The human occiput and palate

We looked at the facial portion
of the human skull earlier. Today we’ll look at the occiput and palate (Fig. 1).

Figure 1. Human occiput and palate. On most tetrapods these two are usually set at right angles to each other, but an upright stance has rotated the occiput to a ventral orientation.

Figure 1. Human occiput and palate. On most tetrapods these two are usually set at right angles to each other, but an upright stance has rotated the occiput to a ventral orientation.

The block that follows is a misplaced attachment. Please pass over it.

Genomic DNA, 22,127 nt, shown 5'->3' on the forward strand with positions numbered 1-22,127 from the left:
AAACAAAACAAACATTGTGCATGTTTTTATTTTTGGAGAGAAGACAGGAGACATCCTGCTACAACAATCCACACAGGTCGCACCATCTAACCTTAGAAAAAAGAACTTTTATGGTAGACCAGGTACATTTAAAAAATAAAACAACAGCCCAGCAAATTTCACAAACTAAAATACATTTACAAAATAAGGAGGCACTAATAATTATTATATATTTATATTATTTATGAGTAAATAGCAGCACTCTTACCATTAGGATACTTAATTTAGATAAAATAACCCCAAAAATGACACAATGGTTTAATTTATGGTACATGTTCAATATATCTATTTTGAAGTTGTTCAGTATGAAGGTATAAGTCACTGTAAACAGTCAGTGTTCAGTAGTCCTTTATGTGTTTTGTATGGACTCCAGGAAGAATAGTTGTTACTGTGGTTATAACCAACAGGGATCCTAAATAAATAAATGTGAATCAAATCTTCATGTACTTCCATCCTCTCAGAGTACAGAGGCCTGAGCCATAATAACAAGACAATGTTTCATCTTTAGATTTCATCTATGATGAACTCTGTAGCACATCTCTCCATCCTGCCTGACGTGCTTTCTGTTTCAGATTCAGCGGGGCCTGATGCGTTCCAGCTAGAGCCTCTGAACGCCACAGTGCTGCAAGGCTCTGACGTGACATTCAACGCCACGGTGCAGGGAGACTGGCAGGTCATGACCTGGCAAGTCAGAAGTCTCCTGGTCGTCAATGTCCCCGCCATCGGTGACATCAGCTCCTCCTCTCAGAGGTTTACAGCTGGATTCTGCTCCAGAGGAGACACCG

There’s nothing new here. 
This is just an opportunity to educate myself on the human palate and occiput. Only the endotympanic (En) is a novel ossification. The occiput is a single bone here, the product of the fusion of several occipital bones. Can you find the suborbital fenestra? It’s pretty small here.

The asymmetry is interesting here.
Sure, this is an old adult, missing some teeth, but you’ll see other examples elsewhere.

Let me know
if you see any errors and they will be corrected. As you already know, everything I present here was learned only 48 hours earlier — or less.

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